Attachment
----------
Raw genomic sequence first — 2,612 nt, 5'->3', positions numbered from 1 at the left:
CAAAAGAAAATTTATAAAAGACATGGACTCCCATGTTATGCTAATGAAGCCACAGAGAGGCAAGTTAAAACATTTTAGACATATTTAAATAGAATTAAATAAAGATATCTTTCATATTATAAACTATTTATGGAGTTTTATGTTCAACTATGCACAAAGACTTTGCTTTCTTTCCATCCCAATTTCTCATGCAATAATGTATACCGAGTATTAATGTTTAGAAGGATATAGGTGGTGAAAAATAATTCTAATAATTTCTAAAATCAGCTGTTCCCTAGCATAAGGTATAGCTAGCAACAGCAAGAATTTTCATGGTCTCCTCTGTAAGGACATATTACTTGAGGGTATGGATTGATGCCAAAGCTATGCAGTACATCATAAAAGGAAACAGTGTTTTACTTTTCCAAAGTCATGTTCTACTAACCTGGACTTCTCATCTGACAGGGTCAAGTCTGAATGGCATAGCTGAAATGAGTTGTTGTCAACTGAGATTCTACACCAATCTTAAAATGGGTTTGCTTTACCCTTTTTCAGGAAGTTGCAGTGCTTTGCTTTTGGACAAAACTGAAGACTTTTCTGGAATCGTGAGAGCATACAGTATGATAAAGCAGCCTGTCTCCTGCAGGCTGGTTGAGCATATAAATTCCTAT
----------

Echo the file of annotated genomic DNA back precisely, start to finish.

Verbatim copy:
Raw genomic sequence first — 2,612 nt, 5'->3', positions numbered from 1 at the left:
CAAAAGAAAATTTATAAAAGACATGGACTCCCATGTTATGCTAATGAAGCCACAGAGAGGCAAGTTAAAACATTTTAGACATATTTAAATAGAATTAAATAAAGATATCTTTCATATTATAAACTATTTATGGAGTTTTATGTTCAACTATGCACAAAGACTTTGCTTTCTTTCCATCCCAATTTCTCATGCAATAATGTATACCGAGTATTAATGTTTAGAAGGATATAGGTGGTGAAAAATAATTCTAATAATTTCTAAAATCAGCTGTTCCCTAGCATAAGGTATAGCTAGCAACAGCAAGAATTTTCATGGTCTCCTCTGTAAGGACATATTACTTGAGGGTATGGATTGATGCCAAAGCTATGCAGTACATCATAAAAGGAAACAGTGTTTTACTTTTCCAAAGTCATGTTCTACTAACCTGGACTTCTCATCTGACAGGGTCAAGTCTGAATGGCATAGCTGAAATGAGTTGTTGTCAACTGAGATTCTACACCAATCTTAAAATGGGTTTGCTTTACCCTTTTTCAGGAAGTTGCAGTGCTTTGCTTTTGGACAAAACTGAAGACTTTTCTGGAATCGTGAGAGCATACAGTATGATAAAGCAGCCTGTCTCCTGCAGGCTGGTTGAGCATATAAATTCCTAT